A Personal Hero and a New Top Show

Hailing from the Big Apple, where Dom currently resides, Neil DeGrasse Tyson is one of the most well-known scientists of our time. One of my personal heroes after learning about him through my degree in chemistry, holding a Bachelor of Arts degree in physics from Harvard University, a Master of Arts degree in astronomy from the University of Texas at Austin, and an MPhil (Master of Philosophy) and a PhD in astrophysics from Columbia University, Tyson is a champion for science communication. He is the director of the Hayden Planetarium at the Rose Center for Earth and Space and a research associate for astrophysics at the Museum of Natural History, both in NYC (Dom I’m looking right in your direction right now) and constantly appears on The Colbert Report, The Daily Show, and Real Time with Bill Maher, advocating science education and knowledge. On top of these, Tyson hosted the NOVA ScienceNow on PBS from 2006 to 2011, and currently hosts one of my new favorite TV shows, Cosmos: A Spacetime Odyssey on FOX, a continuation of Tyson own personal hero Carl Sagan’s 1980’s show Cosmos: A Personal Voyage.


Cosmos: A Spacetime Odyssey, produced by none other than Seth McFarlane of Family Guy and Ted, premiered on FOX on March 9th, and I was instantly hooked. Seeing the previews and knowing that Neil DeGrasse Tyson would be hosting it already had me very interested, but that first episode sealed my Sunday night plans from 8 to 9 PM for the next few months. Starting with the episode “Standing Up in the Milky Way” Cosmos immediately shows the aspect that I love most about it: the production value and the way the information is presented. Tyson uses the “Ship of the Imagination” to explore our world and universe’s history. Telling the stories of scientists, some famous, others undeservedly much less well-known, along with animations, Cosmos caters to the general population very well. Using this, it makes the information much more appealing than a lecture in a classroom!

Topics covered by Cosmos include:

  1. Condensing our universe’s history into a single calendar year – using the Big Bang as the first second of January 1st and present day as midnight of December 31st, did you know that our whole written history would be the last second of the last minute on December 31st?
  2. Artificial selection, selective breeding, natural selection, and extinction – one of the more controversial episodes, Tyson explains things such as evolution and mutation on a molecular and DNA level, five great extinction events the Earth has seen, the possibility of life on other planets, and the “Tree of Life”.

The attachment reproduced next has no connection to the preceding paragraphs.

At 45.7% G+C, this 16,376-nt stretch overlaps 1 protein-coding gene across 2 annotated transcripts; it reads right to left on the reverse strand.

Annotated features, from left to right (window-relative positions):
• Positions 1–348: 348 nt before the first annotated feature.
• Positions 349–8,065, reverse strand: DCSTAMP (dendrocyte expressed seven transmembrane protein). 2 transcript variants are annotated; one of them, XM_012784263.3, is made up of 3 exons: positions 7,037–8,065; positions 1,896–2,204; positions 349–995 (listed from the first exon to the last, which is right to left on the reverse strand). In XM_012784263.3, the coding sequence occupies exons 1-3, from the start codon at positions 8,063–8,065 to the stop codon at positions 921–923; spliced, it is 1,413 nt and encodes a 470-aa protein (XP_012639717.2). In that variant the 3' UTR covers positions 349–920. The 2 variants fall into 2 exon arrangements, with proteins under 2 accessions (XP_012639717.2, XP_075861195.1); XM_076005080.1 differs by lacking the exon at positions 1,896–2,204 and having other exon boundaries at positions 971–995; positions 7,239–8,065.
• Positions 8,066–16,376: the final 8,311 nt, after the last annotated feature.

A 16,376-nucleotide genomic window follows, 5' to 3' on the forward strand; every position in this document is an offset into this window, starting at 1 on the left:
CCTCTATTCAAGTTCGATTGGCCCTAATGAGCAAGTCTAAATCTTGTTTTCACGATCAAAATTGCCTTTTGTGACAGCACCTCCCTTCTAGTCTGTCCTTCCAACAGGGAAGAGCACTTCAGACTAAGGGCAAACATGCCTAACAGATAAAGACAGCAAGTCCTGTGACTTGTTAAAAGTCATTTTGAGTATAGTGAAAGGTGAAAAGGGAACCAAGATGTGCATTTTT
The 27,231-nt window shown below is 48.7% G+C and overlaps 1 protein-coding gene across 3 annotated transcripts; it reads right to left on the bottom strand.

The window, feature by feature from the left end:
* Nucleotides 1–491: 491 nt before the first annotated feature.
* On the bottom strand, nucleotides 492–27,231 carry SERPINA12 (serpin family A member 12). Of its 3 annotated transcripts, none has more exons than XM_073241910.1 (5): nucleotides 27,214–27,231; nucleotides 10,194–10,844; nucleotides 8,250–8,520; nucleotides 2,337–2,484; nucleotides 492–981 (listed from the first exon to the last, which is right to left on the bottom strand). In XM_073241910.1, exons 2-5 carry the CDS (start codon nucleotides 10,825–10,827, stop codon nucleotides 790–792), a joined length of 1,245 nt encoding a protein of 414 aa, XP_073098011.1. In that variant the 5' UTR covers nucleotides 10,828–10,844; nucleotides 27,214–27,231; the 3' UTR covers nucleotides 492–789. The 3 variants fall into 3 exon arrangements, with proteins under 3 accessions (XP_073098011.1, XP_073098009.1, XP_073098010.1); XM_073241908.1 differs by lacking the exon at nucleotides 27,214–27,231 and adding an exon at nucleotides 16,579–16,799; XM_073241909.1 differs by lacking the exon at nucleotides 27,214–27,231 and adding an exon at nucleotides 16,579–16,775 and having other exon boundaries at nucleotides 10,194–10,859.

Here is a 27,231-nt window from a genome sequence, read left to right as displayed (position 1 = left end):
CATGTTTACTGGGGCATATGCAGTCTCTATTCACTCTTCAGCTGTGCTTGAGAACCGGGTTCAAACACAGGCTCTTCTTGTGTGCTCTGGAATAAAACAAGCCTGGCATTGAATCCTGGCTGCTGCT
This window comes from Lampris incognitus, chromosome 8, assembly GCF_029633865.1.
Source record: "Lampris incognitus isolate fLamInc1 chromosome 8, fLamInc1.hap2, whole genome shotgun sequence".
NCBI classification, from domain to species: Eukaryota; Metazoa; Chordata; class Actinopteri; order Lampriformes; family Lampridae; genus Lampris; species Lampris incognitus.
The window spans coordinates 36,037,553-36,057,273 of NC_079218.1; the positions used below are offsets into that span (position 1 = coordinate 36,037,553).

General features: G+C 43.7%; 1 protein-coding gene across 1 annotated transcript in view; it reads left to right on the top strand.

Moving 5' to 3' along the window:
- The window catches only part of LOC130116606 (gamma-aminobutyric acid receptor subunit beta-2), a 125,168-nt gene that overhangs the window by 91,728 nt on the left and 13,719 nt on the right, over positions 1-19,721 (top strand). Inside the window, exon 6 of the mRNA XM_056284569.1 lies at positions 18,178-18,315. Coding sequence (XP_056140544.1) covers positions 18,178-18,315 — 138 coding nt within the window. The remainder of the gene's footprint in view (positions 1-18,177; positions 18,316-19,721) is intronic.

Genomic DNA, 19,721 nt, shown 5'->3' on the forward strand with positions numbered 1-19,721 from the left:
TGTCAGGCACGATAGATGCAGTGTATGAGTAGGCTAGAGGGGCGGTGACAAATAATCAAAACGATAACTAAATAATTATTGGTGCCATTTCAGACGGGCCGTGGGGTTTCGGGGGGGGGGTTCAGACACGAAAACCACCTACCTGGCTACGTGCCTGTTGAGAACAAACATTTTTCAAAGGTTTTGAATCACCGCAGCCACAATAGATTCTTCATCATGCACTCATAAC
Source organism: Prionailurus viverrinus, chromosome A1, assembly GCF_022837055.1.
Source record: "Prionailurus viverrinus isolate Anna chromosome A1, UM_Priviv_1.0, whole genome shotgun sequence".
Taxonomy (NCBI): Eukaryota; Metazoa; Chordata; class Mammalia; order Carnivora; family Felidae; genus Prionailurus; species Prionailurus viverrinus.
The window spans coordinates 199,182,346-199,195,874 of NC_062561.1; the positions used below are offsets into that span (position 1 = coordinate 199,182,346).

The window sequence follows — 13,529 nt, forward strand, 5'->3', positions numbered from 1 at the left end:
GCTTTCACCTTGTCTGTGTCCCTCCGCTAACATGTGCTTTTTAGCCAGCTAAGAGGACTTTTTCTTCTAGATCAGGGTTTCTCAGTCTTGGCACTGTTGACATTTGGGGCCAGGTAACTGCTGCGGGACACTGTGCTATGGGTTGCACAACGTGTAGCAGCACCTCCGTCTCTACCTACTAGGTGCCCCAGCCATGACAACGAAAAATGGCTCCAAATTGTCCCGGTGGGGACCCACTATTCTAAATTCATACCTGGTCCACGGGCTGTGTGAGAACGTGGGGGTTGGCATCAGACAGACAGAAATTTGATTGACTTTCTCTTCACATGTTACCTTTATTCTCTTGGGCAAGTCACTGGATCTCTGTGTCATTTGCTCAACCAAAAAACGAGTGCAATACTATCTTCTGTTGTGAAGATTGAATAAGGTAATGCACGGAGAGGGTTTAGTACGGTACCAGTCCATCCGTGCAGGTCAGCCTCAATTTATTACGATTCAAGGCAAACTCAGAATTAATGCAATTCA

3. Pattern recognition in early civilizations – the fact that our distant ancestors, THOUSANDS of years ago, were able to use the stars, the seasons, and primitive astrology to explain the happenings around them is amazing to think in my opinion!
  4. Those less well-known scientists I mentioned that shaped our world – people like Jan Oort, who discovered comets and the Oort cloud, Edmond Halley who collaborated with the great Isaac Newton to put the laws of physics in mathematical terms, Ibn al-Haytham whose ideas on light and optics in the 11th century, led to the invention of the telescope, Joseph von Fraunhofer whose work led to the discovery of the composition of stars and other planets using astronomical spectroscopy, Clair Patterson who was the lead investigator of lead occurrence on the earth and its effect on humans, and the team of ladies including Annie Jump Cannon, Henrietta Swan Leavitt, and Cecilia Payne whose work led to the classification of the stars, the means to measure the distance from a star to the Earth using spectra which was used to identify other galaxies, and the determination of the composition and temperature of the stars. Tyson begs the question in one episode “why do we know the personal lives of celebrities and athlete’s, but have no idea who Jan Oort is?” Powerful question.
  5. Black holes – the discovery of black holes by X-rays, and the postulations about the warping of spacetime and time dilation inside a black hole, as they are so dense and massive that even light cannot escape their gravitational force!
  6. The Electric Boy – an entire episode dedicated to the life of Michael Faraday! Faraday is the ultimate overcoming adversity story. Coming from absolutely nothing, and told his whole childhood he wasn’t smart and wouldn’t succeed, Faraday went on to harness electromagnetic power to create the first electric motor and electrical generator. Faraday also discovered the connection between light, magnetism, and electricity called the Faraday Effect (obviously!) which also led to the discovery of the Earth’s magnetic field. Faraday was a bonafide boss!

Cosmos has two episodes remaining, and it’s saving the best for last! It’s never too late to start watching and I one million percent recommend watching the next episode that airs on June 1st, taking Memorial Day weekend off, and it’s a doozey. According to the preview at the end of the last episode, Tyson will delve into the ultra-controversial issue of global warming, an issue that he has a very strong view on. Tyson, along with Bill Nye, constantly appears on TV opposite people claiming global warming isn’t a pressing issue, attempting to educate us all on the imminent issue at hand. This will be a can’t miss episode that I implore everyone to check out! I promise you won’t be disappointed. Cheers!